This year for Holidailies, I’m also podcasting daily through the month of December. Click HERE to visit my podcast site, and listen to yesterday’s entry.
My #MusicAdvent pick for today, from 1972, was another Three Dog Night song, one I mentioned a couple of days ago: “Black and White.” My two-year-old self probably fell in love with the catchy melody and watered-down message of unity. Hey, I come from a progressive, liberal family. What else would you expect?
It’s a song that has stayed with me most of my life, partly because of it’s innocent optimism, and partly because it’s just fun to sing. And hear. And bop around the house to. In my head, when I hear this song I’m six or seven, with golden-brown hair that borders on being strawberry, and thick braids, and a summer tan, and sand in my shoes. I have memories of having a family friend, one who was trained as a classical musician, to play it on his organ (and we’re not talking a cheap electric organ, but one of those room-filling instruments with pull-out stops for different sounds, and a dual keyboard, and…yeah).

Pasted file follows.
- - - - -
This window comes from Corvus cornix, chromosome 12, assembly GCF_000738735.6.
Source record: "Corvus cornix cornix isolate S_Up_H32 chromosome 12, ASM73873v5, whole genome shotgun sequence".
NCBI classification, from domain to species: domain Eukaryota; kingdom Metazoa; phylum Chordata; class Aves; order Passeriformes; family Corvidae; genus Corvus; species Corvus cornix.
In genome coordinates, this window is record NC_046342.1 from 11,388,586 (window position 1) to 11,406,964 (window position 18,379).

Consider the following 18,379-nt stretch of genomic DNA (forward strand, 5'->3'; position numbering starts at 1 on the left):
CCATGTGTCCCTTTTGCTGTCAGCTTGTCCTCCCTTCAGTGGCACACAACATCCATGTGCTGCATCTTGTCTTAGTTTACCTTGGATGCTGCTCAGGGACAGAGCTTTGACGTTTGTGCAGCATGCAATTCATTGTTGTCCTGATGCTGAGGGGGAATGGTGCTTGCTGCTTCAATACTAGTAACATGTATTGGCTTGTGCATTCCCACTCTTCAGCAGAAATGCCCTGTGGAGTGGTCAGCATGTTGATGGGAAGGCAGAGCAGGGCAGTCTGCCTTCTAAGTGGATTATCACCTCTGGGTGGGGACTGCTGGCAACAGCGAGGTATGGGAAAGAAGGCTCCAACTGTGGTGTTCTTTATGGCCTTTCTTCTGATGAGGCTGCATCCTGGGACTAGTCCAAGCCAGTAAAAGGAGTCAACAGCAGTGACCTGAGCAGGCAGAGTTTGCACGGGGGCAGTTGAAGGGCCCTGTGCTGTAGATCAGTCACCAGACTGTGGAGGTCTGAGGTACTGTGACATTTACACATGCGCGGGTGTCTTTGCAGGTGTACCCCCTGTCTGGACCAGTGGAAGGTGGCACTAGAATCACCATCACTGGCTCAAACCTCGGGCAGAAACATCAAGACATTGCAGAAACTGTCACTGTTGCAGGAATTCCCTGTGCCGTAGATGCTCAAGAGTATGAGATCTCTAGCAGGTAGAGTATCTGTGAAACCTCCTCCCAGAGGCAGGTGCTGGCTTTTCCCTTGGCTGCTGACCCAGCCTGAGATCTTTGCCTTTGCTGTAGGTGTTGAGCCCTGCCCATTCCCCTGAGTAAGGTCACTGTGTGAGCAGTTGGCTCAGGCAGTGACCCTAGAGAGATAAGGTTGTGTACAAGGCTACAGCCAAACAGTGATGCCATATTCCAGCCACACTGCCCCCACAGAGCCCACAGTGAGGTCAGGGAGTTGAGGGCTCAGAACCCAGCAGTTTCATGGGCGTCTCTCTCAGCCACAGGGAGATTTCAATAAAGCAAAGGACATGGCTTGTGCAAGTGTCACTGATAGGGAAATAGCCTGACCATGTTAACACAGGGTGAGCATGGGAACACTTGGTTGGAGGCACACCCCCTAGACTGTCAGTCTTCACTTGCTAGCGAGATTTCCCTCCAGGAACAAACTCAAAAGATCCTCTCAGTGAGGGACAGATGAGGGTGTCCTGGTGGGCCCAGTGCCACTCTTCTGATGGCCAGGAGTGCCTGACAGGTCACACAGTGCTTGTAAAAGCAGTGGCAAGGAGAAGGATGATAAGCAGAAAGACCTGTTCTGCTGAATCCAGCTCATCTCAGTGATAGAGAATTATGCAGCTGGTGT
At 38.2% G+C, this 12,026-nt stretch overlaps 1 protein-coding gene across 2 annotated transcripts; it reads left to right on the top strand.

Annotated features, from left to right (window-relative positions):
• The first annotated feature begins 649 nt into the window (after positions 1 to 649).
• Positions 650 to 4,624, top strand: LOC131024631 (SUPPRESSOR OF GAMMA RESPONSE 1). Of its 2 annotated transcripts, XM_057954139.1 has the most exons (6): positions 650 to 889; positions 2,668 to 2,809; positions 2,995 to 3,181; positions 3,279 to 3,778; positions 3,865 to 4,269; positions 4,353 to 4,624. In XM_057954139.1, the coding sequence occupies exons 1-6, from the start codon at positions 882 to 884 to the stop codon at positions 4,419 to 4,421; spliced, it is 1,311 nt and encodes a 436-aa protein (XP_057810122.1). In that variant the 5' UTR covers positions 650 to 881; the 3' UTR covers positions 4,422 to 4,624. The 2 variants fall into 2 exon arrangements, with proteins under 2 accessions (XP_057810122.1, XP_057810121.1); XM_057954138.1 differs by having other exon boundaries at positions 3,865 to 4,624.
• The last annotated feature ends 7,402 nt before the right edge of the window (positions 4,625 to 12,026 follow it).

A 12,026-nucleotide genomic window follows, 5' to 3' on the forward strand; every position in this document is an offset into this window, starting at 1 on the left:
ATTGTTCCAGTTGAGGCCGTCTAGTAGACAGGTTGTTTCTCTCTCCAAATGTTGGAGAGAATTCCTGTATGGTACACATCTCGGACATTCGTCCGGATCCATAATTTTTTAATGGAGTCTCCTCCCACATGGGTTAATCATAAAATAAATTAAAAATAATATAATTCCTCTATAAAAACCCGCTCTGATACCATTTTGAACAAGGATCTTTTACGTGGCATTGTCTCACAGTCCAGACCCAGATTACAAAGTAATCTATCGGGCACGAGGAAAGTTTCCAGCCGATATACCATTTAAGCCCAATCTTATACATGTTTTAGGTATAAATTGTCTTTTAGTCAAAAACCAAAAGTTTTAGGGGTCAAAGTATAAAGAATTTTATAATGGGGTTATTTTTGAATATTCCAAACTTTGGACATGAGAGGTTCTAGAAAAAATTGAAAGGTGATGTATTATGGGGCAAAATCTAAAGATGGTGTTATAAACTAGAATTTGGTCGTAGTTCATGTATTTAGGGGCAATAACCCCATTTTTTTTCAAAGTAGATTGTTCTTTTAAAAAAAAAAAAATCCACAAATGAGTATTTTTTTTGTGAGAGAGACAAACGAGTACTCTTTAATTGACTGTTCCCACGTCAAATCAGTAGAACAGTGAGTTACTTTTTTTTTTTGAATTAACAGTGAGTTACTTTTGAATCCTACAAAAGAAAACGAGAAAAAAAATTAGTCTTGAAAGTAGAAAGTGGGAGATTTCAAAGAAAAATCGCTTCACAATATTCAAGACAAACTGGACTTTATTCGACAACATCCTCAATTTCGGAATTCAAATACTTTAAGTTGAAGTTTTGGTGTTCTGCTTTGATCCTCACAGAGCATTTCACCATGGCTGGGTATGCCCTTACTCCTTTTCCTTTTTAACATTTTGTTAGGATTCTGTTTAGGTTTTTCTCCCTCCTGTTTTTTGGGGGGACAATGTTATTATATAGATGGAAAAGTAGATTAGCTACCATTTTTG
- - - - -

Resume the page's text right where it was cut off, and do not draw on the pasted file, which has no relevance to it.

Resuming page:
So, yesterday, when I went looking for the songs of my first few years of life, I investigated the history of this song (thank you, Wikipedia), and learned that Three Dog Night’s version, while immensely popular, is a cover of a song that was written by David Arkin and Earl Robinson, and first recorded by…wait for it…Pete Seeger.
No, really, it’s a folk song.
In fact, it’s a folk song about Brown v. The Board of Education of Topeka, Kansas, which ended segregation in public schools.
Here is one of the verses that the popular version omits:
Their robes were black, their heads were white
The schoolroom doors were closed so tight
Were closed up tight
Nine judges all, set down their names
To end the years and years of shame
Years of shame
And here is another:
Oh, the slate is black, the chalk is white
The words stand out so clear and bright
So clear and bright
And now at last, we plainly see
The alphabet of liberty
The activist part of me likes the original better. It has more depth, tells a better story, and makes sense.
But the Three Dog Night version is the one that turns into an earworm, probably because they based their version on a reggae-inspired cover by a British band, and that freshens the melody, and adds syncopation that the original didn’t have.
But it loses the message.
Want to compare them yourself?
Here’s the Pete Seeger version:
And here’s Three Dog Night:
Which one do you prefer…and why?